More Americans use the ER for dental care: study

A new study released today from the Pew Center on the States finds that more Americans are getting their dental care at the hospital emergency room.

The number of ER visits nationwide for dental problems increased 16 percent from 2006 to 2009, the report said. In some states, the rise was more dramatic. ER visits for dental-related problems have jumped nearly 60 percent over the past four years in South Carolina, Pew researchers found. And in Tennessee, hospitals treat five times as many patients for dental problems as for burns.

Using emergency rooms for dental care "is incredibly expensive and incredibly inefficient," Dr. Frank Catalanotto, a professor at the University of Florida's College of Dentistry who reviewed the report, told the Associated Press. Preventive dental care such as routine teeth cleaning can cost $50 to $100, compared with $1,000 for emergency room treatment of cavities and infections, Catalanotto said.

What’s more, ER physicians and nurses are not dentists, so the services they can provide are generally limited to pain relief and fighting infections, the AP reported. When patients’ dental problems persist, they return to the ER for additional expensive stop-gap treatments. In Minnesota, nearly 20 percent of all dental-related ER visits are return trips, Pew found.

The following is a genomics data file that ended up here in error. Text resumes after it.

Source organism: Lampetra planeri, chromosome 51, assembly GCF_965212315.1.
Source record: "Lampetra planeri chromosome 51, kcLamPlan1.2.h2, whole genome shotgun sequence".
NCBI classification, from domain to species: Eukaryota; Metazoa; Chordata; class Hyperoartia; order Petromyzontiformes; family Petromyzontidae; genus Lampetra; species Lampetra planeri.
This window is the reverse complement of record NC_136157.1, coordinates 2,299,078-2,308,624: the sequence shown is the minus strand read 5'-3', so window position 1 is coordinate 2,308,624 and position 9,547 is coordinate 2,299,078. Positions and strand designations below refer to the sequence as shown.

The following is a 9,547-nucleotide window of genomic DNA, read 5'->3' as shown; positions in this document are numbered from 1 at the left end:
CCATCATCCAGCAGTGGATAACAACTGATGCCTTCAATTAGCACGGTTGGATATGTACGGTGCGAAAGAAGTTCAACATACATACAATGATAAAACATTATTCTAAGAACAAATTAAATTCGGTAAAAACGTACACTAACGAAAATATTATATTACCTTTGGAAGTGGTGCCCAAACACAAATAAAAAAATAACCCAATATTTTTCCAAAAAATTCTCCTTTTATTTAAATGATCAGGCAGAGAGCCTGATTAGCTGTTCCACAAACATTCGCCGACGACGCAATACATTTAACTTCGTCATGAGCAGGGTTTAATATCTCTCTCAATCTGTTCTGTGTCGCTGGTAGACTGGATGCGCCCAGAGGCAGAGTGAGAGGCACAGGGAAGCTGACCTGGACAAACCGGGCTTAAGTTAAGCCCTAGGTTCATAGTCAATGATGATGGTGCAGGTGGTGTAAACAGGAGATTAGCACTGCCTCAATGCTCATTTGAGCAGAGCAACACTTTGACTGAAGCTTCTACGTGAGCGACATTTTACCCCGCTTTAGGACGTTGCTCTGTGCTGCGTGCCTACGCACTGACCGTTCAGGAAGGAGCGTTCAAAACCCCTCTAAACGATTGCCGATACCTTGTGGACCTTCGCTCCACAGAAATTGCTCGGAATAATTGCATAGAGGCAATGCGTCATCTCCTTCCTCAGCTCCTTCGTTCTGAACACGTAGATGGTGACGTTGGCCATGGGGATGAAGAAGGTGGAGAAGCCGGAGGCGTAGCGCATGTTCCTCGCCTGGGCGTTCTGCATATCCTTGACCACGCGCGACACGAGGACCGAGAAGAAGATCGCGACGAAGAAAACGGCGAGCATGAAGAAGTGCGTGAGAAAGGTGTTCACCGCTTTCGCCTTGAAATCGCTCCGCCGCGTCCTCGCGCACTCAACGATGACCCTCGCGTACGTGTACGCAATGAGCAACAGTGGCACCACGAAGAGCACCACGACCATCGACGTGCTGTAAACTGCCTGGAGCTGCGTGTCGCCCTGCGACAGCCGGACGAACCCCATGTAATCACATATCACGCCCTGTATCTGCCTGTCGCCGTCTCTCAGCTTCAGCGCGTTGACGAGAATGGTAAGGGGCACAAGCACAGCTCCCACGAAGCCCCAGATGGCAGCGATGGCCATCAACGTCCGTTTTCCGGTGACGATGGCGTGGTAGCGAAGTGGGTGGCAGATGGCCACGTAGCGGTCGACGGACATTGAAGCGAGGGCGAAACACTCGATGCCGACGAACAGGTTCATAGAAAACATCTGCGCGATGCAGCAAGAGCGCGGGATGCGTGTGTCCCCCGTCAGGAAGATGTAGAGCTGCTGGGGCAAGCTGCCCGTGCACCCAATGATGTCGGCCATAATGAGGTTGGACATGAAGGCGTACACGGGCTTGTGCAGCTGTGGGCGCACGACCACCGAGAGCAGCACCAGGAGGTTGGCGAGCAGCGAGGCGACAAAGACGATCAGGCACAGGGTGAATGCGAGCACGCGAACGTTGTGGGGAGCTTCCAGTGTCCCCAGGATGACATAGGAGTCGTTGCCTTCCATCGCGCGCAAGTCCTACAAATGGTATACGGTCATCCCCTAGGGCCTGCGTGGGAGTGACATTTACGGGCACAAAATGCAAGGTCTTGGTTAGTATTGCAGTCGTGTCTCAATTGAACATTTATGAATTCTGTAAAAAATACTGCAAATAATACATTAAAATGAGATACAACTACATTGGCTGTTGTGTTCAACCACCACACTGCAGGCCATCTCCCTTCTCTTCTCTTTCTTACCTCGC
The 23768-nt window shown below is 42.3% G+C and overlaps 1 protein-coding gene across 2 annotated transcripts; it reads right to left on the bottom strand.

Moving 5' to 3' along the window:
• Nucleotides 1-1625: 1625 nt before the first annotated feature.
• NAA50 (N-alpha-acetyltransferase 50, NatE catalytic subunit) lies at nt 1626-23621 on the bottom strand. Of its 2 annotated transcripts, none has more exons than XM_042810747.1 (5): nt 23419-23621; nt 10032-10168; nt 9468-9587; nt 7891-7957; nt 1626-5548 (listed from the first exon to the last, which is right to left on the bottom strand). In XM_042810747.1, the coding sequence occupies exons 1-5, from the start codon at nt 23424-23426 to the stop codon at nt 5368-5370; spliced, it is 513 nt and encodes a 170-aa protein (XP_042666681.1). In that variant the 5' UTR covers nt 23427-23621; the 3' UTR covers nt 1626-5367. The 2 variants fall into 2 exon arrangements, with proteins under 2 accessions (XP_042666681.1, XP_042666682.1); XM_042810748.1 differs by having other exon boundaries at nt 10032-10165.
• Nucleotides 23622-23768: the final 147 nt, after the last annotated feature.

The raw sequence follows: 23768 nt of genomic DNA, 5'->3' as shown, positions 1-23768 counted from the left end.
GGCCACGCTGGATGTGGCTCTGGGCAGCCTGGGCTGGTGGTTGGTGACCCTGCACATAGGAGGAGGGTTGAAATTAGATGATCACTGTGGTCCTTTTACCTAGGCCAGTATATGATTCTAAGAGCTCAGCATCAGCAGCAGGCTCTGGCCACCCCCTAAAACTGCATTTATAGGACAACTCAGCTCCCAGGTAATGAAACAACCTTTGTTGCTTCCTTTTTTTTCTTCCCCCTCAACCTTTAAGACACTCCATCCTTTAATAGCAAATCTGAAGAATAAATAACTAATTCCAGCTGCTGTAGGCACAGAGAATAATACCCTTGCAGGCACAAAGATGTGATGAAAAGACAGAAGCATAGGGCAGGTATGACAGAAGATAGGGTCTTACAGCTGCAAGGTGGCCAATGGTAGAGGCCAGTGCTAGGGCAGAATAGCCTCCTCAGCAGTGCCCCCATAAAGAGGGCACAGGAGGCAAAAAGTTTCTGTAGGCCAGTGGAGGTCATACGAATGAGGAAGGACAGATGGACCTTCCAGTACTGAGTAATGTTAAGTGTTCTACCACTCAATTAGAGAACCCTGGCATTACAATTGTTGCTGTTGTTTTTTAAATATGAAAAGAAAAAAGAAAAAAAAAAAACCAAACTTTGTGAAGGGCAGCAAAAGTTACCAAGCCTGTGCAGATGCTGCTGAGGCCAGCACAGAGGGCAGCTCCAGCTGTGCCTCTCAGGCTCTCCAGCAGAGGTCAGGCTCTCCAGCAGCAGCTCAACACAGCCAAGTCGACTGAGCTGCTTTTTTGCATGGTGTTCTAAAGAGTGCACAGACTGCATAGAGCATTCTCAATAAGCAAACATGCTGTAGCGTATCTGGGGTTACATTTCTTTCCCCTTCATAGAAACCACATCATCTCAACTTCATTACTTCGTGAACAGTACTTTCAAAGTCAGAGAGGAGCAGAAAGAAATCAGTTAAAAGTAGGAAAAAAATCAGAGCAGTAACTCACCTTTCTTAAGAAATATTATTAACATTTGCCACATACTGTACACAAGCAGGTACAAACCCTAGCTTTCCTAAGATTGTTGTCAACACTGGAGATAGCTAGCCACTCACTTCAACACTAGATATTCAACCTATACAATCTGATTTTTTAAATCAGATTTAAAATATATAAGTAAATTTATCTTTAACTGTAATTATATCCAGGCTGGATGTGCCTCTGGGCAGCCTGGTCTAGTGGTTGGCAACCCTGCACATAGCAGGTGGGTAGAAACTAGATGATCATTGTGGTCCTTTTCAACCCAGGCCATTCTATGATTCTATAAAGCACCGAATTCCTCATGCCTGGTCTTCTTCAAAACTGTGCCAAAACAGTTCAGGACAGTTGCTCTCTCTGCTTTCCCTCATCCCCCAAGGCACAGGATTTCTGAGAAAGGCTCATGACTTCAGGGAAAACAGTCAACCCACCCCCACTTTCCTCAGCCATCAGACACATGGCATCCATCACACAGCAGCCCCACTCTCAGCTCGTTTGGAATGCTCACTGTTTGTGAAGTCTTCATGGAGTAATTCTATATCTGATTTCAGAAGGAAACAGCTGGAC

"It's the wrong service, in the wrong setting, at the wrong time," Shelly Gehshan, director of Pew's children's dental campaign, told the AP.

In many cases, patients skip regular checkups at a dentist’s office because their community has a shortage of dentists, especially those willing to treat Medicaid patients, Pew said.

The Pew report suggested a few state policy changes that could improve access to dental care, including providing incentives for pediatricians to offer basic dental services and encouraging more dentists to participate in Medicaid by keeping reimbursement rates high enough to cover the actual cost of care.

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